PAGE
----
What we learnt at BOLD ROCKET’s latest soapbox session – The Future of Retail
11 Nov 2014
Here at Harvard we’re fascinated with all things technology and the role tech is playing in changing every aspect of our lives from the latest in robotic surgery to software that enables retailers to target us with exactly what we want, before we even know we want it!
Last week Olivia and I got our trendies on and popped down to Shoreditch to attend BOLD ROCKET’s latest soapbox session – The Future of Retail: Shaping Shopping with Visual Search.
Alex Semenzato founder of #Fashtech, an organisation driving creative partnerships between fashion and technology; and biz dev manager at Cortexica, a company that specialises in visual search technology led the evening’s discussion with a fascinating talk on emerging technologies that are going to change the way we shop, with a specific focus on mobile visual search (MVS).
We were asked to imagine taking a photo with your phone of a product that somebody is wearing as they walk down the street, and then using this photo to search online for the same or similar products based on shape, colour, design and texture, before buying it online. Ridding us of the awkward moments when you’re trailing a complete stranger, hoping to catch a glimpse of their jumper label, or sheepishly stopping somebody to ask where their coat is from, and if it’s this season’s!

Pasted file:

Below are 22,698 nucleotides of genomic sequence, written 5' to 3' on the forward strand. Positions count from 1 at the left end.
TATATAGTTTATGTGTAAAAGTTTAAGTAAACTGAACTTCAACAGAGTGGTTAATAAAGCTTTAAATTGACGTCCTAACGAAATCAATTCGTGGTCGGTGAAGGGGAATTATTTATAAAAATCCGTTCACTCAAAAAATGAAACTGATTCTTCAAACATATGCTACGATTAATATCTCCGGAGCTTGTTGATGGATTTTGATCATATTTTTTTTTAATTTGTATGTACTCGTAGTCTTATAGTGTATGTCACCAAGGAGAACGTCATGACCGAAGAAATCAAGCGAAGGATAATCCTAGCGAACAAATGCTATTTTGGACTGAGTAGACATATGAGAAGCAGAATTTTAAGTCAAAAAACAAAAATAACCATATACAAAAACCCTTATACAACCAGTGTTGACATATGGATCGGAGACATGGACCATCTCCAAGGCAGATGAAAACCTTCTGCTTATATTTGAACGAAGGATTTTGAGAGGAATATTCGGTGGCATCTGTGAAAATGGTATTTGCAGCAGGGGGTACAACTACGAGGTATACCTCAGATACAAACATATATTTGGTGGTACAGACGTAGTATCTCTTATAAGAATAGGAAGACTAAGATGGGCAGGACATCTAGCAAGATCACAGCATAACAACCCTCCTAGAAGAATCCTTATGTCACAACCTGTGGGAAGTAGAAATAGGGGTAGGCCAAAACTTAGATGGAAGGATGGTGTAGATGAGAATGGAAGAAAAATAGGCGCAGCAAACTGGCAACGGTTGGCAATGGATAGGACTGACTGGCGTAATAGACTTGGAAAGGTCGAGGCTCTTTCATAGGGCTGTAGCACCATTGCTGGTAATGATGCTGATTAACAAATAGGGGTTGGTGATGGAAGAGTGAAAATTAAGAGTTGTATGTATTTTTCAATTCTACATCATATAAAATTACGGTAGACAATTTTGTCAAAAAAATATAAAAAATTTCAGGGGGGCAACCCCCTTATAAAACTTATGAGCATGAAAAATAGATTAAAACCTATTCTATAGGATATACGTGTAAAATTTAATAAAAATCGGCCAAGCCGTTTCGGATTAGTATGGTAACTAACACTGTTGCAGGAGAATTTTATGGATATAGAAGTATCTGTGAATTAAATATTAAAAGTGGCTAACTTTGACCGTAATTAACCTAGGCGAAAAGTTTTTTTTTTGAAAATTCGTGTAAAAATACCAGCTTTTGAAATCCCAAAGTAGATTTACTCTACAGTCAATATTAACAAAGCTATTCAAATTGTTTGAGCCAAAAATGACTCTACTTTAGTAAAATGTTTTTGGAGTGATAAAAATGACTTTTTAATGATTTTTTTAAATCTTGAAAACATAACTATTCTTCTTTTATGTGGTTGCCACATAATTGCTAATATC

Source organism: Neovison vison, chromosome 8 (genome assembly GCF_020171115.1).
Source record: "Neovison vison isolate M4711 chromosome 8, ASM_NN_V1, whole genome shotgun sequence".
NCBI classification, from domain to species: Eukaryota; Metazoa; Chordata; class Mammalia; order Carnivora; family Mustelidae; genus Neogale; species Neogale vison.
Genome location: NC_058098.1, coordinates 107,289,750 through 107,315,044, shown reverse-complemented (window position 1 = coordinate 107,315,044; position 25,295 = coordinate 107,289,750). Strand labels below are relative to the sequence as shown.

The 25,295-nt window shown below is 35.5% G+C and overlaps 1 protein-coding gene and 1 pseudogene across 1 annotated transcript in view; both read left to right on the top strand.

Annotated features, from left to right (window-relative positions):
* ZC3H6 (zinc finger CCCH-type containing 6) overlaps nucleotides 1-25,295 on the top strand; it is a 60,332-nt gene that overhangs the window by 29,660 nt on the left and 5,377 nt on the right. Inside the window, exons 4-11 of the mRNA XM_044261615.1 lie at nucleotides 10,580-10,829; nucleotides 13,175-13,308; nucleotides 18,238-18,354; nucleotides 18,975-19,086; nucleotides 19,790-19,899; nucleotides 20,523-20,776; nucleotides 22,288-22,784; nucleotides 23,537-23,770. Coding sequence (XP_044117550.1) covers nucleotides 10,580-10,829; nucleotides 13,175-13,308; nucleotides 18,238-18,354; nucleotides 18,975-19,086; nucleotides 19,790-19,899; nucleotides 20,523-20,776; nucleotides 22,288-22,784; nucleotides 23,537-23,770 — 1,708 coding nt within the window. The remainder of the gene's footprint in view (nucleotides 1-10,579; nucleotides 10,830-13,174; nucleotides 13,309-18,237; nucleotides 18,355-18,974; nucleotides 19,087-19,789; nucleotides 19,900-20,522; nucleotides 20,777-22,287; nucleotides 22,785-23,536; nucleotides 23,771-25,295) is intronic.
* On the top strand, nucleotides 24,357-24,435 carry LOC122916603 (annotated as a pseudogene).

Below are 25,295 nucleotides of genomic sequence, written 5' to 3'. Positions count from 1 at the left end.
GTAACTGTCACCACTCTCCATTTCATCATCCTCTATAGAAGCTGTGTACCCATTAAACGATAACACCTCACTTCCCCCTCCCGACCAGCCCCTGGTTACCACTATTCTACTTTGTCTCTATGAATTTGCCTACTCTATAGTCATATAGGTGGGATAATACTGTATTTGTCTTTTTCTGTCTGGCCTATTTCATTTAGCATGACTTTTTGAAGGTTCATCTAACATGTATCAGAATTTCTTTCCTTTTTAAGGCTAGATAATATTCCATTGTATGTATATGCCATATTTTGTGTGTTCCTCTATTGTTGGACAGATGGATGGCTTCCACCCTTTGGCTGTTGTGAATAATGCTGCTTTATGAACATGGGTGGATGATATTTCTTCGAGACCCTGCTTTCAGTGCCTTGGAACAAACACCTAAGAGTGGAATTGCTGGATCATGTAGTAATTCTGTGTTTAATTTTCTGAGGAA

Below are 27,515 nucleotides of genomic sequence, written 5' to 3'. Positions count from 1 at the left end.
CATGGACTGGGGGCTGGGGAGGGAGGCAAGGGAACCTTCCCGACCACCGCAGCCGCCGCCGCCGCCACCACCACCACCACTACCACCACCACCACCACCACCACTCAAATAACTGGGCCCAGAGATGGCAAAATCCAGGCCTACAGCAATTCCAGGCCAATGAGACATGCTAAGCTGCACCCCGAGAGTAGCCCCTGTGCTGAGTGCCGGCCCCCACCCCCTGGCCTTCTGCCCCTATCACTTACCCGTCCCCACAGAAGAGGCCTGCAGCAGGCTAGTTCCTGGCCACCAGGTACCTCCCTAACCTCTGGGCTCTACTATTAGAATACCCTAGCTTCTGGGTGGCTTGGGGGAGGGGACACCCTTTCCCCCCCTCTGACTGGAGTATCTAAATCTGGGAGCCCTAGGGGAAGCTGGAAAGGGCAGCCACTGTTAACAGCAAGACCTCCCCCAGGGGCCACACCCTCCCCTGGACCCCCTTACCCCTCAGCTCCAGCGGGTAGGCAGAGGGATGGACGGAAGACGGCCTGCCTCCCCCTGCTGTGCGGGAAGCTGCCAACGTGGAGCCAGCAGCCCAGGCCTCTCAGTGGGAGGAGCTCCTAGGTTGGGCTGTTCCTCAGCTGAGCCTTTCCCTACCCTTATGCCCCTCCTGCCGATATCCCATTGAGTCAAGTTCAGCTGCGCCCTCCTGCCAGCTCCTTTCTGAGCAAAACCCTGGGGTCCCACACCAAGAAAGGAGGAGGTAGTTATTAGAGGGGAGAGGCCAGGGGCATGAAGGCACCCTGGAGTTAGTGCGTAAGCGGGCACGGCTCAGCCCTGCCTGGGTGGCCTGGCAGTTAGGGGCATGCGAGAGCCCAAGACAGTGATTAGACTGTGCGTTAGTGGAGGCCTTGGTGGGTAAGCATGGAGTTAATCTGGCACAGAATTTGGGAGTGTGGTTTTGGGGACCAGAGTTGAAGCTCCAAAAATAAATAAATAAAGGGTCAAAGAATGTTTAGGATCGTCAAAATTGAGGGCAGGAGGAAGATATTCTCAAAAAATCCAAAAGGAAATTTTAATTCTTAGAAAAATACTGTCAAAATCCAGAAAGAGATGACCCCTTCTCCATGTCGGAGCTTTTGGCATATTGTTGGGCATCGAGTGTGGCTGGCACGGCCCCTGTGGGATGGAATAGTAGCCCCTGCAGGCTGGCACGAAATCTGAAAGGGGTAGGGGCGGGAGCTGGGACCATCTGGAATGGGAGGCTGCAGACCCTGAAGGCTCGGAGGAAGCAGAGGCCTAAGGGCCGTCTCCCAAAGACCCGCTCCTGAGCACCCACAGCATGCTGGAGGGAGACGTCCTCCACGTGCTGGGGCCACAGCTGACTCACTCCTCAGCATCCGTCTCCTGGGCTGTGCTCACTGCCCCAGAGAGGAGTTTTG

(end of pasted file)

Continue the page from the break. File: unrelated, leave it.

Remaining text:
This world is soon to be a reality with the emergence and increasing adoption of MVS, a technology that uses the images captured by a mobile device’s built in camera app to put users on the path to an immersive digital experience — including a route to purchase — linking the virtual and physical worlds.
The discussion explored the many ways this technology will enhance the consumer’s shopping experience, which could include allowing shoppers to identify specific and/or similar items from more than one brand quickly and in one place. We then moved on to explore the benefits that visual search has and will continue to bring to savvy retailers, including the ability for small retailers to build up their own ecommerce platforms, utilise the back-end analytics to assess and respond to customer trends and reduce the labour-intensive cataloguing and tagging process in the warehouse.
As visual discovery becomes increasingly more important in photo-sharing apps such as Pinterest and Instagram, and photo-sharing in general becomes an integral part of the way we now communicate, we can really start to see how MVS and other similar technologies will continue to blur the distinction between the digital and physical worlds and change the face of the retail industry – watch this space!